esophagus, lumen, factor, day and cells

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As already described, the obliteration of the esophageal lumen (contrary to Kreuter) is only partly the result of excessive cell pro liferation, this being limited to the dorsal wall. The chief factor is a change in form of the cylindric tube, effected by the growth of the esophagus operating against the confining plates of denser mesenchyme, which brings about the separation of the ventral portion of the original esophageo-tracheal anlage to form the laryngo-tracheal tube. The thickened dorsal and the ventral walls of the esophagus are thus brought into apposition and finally fuse, thus obliterating the lumen by a central syncytium.

Contrary to what one might expect a priori, the lumen of the esophagus is reestablished without any tissue degeneration. This statement is in agreement with the observations both of Kreuter and of Lewis for human embryos. Lewis believes that the constricted lumen of the esophagus in the human embryo becomes enlarged by a process involving a shifting of mitotic activity from the central layer of cells to the peripheral layers, with vacuoles forming as incidental inter mediate phenomena. In the Caretta embryo there appears no striking evidence to indicate that such a process enters as a large factor. It is true that in the stages preceding the atresia mitotic figures are most numerous centrally, and again that during the reopening of the lumen mitosis is extensive among the peripheral cells; but mitosis is by no means limited to these regions, and the relatively slight excess in one region or the other at the different periods seems to me quite insufficient to account for the early closure and the later vacuolization of the esophagus in the Caretta embryo.

The chief factor in the closing process is the change in shape of the lumen, which brings the dorsal and ventral walls into contact and results in a fusion. And the main factor in producing the early vacuolization would seem to be the collection of fluid in the "inter cellular" spaces of the central syncytial mass. The earlier vacuoles are uniformly spherical and the cells are arranged about them in the manner of an epithelium, such as would result if drops of fluid grew in size among compacted cells. The irregular condition of the later vacuolization indicates, however, that another factor now becomes chiefly active--namely, one producing traction upon the walls of the vacuoles from without—thus changing them into more or less delicate and anastomosing septa. This factor is no doubt inherent in the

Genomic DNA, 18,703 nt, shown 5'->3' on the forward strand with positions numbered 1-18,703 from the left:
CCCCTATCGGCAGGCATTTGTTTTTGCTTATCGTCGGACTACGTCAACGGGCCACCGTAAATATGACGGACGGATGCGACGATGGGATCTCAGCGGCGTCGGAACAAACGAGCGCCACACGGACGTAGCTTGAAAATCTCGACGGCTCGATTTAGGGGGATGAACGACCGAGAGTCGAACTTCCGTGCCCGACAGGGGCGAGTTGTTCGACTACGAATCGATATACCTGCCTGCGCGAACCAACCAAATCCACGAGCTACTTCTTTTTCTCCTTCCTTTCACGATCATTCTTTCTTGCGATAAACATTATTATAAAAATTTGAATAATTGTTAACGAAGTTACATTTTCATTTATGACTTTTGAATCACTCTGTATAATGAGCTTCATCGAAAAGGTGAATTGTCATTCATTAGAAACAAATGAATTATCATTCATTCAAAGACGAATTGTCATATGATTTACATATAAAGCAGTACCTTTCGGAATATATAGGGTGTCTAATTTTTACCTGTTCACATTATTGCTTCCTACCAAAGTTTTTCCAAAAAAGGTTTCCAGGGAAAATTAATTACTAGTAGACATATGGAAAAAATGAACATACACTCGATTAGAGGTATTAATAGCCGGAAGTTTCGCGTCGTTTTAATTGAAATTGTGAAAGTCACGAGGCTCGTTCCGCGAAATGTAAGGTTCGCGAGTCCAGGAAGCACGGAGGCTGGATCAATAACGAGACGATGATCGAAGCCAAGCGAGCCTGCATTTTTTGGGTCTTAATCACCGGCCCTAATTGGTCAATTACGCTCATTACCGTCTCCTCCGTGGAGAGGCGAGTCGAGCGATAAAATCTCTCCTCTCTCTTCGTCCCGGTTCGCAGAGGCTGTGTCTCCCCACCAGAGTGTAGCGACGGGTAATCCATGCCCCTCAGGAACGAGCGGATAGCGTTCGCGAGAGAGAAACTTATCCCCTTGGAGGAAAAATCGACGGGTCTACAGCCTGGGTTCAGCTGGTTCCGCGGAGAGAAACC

growth of the circumference of the esophagus, the mechanism being enabled to exert a maximum expansive effect by reason of the now very loose, wide, and vascular enveloping mesenchyme, the primitive tela submucosa. In agreement with the observations of Kreuter and of Lewis in the case of human embryos, the vacuolisation of the eso phageal epithelium involves no tissue degeneration in Caretta. Occa sional nuclei of the septa are in mitosis, and the whole meshwork, including even the most delicate trabeculat, is ultimately drawn into the peripheral epithelial wall and thus incorporated among the ento dermal cells.


1. A series of 26 loggerhead-turtle embryos, ranging from the second to the thirty-second day of incubation, were available for this study. Atresia of the esophagus is initiated during the twelfth day of incu bation. The observations are made chiefly on the 11, 12, 13, 16, 20, 25, and 32 day stages, and the conclusions are based chiefly on this selected material.

2. During the tenth and eleventh days of incubation the epithelial lining of the oral end of the esophagus (esophageo-respiratory anlage) thickens greatly dorsally, the result of extensive cell proliferation in this region. During the twelfth day the cylindric tube of the esophagus becomes compressed dorso-ventrally, thus bringing the dorsal and ventral epithelial walls in close apposition. Only the minutest central lumen persists in the oral end of the esophagus for a distance of about 0.25 mm. During the thirteenth day the oral end of the esophagus is rectangular in cross-section and completely solid for a distance of about 0.5 min. The apposed central cells have fused and have formed a plug of tissue, essentially a mesenchyme-like syncytium.

3. The initial point of atresia is over, or just behind, the orifice of the separating laryngo-tracheal anlage; and its inception is coincident with the earliest stage in the division of the original esophageo respiratory anlage into an esophageal and a laryngo-tracheal tube. By the sixteenth day the atresia has extended into the orifice of the larynx, due in part perhaps to pressure exerted by the lateral arytenoid swellings.

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